Once we consider the Implied Card idea without cards, there is more freedom in what we can do. For example, we could use 1000 numbers instead of 52. For recursive encoding, we can now repeatedly use the number zero instead of being limited by having only two Jokers in a pack. If we ignore recursive encoding, we can use the number zero as a marker to indicate what would essentially be a second or third pack. For example, we could encode into multiple groups of 20 ordered numbers, and demarcate the groups with a zero. Such an encoding might resemble something like this when portrayed in a graph:

a graph showing encoded numbers

Using numbers instead of cards allows the resulting encoded data to be altered further by other mathematical transformations, which means the data can be hidden and encrypted even more.

Other ordered objects:

Ignoring cards and numbers, the encoding method works with any objects that have a set order. As an example, we could use the letters of the alphabet. With the English alphabet, we could use 26 letters or 52 letters if we distinguish between upper and lower case. One point is that we do not have to use the whole alphabet (just as we never really needed to use a whole pack of cards). If our message is short, we can use just a handful of letters.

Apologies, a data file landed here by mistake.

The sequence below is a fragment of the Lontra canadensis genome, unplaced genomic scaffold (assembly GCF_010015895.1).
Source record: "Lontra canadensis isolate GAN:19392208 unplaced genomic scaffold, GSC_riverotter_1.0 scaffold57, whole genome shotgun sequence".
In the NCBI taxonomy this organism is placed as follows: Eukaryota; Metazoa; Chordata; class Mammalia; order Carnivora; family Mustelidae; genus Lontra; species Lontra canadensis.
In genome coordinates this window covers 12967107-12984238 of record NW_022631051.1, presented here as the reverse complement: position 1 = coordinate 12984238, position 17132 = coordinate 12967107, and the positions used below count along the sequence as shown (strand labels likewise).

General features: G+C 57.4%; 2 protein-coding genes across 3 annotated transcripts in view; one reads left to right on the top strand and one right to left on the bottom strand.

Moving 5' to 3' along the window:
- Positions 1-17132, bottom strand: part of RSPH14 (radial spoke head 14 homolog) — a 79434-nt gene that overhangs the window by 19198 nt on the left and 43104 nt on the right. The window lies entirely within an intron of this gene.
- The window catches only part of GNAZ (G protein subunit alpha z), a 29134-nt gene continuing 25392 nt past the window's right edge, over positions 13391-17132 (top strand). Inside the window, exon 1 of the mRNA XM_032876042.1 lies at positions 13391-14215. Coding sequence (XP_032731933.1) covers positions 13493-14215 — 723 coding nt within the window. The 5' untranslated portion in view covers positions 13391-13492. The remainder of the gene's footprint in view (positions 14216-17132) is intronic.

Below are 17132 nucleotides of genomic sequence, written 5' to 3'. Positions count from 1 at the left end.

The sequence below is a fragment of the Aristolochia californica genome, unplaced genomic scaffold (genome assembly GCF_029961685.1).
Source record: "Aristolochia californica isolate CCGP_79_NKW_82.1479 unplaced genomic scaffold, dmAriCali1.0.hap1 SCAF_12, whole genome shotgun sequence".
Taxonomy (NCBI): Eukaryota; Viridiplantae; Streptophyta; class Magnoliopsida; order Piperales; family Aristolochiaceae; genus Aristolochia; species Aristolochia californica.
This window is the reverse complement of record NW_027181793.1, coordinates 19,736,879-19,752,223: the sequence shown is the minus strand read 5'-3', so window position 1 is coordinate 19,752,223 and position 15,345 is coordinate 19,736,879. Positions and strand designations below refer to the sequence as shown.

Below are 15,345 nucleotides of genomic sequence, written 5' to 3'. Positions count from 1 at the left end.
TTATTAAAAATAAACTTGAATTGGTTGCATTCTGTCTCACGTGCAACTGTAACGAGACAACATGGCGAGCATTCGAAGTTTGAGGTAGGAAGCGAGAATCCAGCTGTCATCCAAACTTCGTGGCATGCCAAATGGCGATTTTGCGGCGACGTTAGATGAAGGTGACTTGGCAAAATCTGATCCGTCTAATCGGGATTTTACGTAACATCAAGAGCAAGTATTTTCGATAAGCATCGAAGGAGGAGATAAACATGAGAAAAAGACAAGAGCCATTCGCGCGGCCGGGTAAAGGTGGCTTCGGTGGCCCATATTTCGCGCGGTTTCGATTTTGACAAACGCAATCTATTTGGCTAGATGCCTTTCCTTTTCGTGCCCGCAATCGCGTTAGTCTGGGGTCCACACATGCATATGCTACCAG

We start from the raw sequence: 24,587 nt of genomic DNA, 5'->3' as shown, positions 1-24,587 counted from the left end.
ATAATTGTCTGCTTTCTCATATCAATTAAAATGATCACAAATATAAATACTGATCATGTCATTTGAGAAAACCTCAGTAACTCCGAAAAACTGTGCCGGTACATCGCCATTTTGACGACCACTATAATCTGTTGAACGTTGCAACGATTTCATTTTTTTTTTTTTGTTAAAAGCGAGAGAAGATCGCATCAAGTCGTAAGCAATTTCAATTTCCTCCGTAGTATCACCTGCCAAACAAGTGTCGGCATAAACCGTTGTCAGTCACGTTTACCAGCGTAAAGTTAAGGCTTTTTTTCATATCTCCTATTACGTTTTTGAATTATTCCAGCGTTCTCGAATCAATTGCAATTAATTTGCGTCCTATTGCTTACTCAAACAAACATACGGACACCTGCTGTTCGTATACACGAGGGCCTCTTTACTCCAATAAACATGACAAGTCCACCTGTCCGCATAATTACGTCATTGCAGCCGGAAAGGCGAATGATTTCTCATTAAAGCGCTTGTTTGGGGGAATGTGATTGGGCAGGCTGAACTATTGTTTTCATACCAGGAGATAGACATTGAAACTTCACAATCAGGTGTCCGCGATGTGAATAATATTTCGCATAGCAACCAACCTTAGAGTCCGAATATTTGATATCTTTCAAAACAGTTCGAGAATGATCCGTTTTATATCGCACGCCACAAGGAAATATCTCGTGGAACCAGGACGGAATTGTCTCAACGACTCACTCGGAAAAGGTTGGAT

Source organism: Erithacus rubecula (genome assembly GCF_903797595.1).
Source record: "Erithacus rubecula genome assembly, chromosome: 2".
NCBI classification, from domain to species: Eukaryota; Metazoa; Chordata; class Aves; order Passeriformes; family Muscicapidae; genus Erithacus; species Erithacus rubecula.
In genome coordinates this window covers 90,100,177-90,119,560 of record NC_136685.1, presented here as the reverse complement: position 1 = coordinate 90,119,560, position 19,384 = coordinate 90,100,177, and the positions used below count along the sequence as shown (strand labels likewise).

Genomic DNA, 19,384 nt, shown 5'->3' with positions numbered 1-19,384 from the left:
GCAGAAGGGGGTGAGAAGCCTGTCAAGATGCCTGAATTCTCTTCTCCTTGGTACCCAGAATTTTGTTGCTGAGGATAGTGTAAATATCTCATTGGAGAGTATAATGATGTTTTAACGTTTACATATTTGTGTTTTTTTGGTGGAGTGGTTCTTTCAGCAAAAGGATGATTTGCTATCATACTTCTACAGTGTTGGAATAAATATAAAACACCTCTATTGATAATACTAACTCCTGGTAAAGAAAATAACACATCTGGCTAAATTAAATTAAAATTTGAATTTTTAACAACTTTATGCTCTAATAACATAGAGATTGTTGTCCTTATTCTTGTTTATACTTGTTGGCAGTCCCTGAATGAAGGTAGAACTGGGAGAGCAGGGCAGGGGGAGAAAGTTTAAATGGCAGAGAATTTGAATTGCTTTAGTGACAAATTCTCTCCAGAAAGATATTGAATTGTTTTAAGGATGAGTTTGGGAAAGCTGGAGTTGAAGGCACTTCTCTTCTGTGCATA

If we encode the 16-bit binary string 1000 1001 1010 1111 into the first ten letters of the English alphabet, we end up with the letters "aehibdfgjc". (The number equivalent from 0 to 9 would be: 0, 4, 7, 8, 1, 3, 5, 6, 9, 2).

To show how abstract the encoding method can become when picking ordered objects to use, here are some other examples:

Kings and Queens of England ordered by date: From 1066, the first ten monarchs of England, sorted by date, are as follows: William I, William II, Henry I, Stephen, Henry II, Richard I, John, Henry III, Edward I, Edward II.

Our 16-bit number (1000 1001 1010 1111) encoded into their names is as follows: William I, Henry II, Henry III, Edward I, William II, Stephen, Richard I, John, Edward II, Henry I.

Characters from The Simpsons: Supposing we took a group of Simpsons characters and sorted them alphabetically by first name, we could then encode a number into that too. We will start with: Apu, Bart, Homer, Krusty the Clown, Lisa, Maggie, Marge, Nelson, Otto, Troy McClure.

Our number encoded into their names is as follows: Apu, Lisa, Nelson, Otto, Bart, Krusty, Maggie, Marge, Troy, Homer. We could create a drawing of them standing in line that contained the message. We could also have ordered them by height or age.

Piles of coins: A pile of coins containing our binary number:

stacks of coins arranged to contain data